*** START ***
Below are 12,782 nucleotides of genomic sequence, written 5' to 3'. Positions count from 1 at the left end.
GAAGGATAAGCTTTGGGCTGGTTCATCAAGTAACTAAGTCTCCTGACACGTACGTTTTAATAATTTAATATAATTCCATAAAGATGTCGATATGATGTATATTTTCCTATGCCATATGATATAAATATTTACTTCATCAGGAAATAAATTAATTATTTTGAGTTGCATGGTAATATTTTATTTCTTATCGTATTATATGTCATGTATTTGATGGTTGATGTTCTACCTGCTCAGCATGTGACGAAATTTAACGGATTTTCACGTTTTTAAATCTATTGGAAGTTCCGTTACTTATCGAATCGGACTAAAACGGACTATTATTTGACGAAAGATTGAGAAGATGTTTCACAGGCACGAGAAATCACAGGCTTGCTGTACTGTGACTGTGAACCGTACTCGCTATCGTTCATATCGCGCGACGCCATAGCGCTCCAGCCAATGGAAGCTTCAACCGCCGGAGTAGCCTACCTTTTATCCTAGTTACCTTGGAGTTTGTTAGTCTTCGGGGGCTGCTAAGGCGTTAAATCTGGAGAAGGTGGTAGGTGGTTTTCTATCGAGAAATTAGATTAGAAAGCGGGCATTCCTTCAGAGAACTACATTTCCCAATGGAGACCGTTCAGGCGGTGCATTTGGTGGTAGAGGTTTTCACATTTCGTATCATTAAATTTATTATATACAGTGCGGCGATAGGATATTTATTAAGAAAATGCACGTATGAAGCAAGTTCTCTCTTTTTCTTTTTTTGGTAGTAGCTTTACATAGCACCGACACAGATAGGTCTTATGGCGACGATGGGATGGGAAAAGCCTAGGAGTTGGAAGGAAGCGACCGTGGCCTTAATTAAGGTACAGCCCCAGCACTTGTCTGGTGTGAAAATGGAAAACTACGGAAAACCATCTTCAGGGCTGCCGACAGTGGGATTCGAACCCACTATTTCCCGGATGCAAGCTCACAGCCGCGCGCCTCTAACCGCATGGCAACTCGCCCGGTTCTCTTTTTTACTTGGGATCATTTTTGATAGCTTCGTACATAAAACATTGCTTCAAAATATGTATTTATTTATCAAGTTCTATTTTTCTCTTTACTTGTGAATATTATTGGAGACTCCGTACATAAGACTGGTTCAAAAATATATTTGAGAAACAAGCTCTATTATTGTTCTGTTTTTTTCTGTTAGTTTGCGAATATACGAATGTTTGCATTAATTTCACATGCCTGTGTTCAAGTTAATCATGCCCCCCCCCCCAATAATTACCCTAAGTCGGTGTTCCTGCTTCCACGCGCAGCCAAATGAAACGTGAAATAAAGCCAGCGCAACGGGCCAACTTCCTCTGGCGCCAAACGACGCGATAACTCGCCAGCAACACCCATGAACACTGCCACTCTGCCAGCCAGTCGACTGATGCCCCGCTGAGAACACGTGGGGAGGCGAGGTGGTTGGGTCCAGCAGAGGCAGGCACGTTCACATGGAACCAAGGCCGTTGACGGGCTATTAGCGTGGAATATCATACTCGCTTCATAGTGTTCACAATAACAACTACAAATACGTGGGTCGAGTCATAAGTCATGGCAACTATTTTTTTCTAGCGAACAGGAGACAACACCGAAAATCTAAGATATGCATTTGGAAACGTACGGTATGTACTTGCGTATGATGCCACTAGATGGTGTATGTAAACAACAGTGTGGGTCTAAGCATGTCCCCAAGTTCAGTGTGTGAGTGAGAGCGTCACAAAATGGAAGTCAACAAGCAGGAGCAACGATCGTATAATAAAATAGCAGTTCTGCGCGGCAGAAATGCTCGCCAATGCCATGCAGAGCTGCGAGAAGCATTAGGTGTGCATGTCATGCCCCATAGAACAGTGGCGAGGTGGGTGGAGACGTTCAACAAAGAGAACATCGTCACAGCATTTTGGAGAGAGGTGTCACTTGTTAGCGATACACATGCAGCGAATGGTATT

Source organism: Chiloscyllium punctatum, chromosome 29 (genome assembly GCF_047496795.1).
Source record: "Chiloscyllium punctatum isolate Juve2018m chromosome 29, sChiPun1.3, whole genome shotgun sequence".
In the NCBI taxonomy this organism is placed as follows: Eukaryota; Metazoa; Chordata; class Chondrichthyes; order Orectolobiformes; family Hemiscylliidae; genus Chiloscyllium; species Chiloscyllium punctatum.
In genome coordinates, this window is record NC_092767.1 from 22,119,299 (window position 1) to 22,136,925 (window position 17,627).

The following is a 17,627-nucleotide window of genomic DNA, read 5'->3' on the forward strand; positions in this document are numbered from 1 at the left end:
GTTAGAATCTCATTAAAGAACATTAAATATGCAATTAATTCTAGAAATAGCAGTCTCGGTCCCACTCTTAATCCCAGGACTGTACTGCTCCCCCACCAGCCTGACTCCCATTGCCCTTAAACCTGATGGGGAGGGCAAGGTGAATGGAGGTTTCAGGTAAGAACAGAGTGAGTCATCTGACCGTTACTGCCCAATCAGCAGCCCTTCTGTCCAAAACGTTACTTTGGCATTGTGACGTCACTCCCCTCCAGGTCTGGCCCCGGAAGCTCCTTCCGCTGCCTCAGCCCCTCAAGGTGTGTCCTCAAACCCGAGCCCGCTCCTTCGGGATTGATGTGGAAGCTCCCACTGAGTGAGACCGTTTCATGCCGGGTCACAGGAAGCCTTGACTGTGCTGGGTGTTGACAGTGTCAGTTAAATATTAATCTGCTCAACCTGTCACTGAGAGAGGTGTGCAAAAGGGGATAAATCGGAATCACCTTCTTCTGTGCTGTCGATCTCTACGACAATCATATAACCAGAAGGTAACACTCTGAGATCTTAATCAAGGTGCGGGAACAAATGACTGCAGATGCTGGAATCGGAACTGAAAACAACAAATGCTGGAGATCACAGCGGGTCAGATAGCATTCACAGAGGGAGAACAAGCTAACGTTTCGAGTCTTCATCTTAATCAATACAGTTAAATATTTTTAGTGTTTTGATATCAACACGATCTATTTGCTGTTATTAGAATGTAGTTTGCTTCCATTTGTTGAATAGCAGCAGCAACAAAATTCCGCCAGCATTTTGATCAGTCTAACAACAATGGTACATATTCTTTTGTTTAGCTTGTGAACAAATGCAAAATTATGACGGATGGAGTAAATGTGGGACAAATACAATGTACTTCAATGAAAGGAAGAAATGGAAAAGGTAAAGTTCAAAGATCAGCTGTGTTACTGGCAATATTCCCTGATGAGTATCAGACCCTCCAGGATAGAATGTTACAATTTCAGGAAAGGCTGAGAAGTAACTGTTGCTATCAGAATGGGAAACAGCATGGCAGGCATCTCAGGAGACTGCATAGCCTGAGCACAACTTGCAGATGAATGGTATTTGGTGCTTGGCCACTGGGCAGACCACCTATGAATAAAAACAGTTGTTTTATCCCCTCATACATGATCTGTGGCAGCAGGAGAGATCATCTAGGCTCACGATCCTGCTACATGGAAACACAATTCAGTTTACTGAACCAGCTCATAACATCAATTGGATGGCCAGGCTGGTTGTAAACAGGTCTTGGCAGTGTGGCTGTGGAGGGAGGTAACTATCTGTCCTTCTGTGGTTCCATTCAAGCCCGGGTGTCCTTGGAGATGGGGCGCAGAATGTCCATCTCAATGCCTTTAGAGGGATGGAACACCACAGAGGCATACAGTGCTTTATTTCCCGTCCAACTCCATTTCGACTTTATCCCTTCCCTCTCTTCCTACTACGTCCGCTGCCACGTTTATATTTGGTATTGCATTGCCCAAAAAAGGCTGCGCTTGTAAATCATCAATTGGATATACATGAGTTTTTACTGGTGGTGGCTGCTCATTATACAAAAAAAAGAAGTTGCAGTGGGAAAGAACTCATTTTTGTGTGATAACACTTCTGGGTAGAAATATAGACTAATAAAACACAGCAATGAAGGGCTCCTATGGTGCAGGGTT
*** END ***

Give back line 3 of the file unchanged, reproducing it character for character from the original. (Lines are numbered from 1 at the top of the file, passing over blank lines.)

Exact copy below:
Source organism: Chiloscyllium punctatum, chromosome 29 (genome assembly GCF_047496795.1).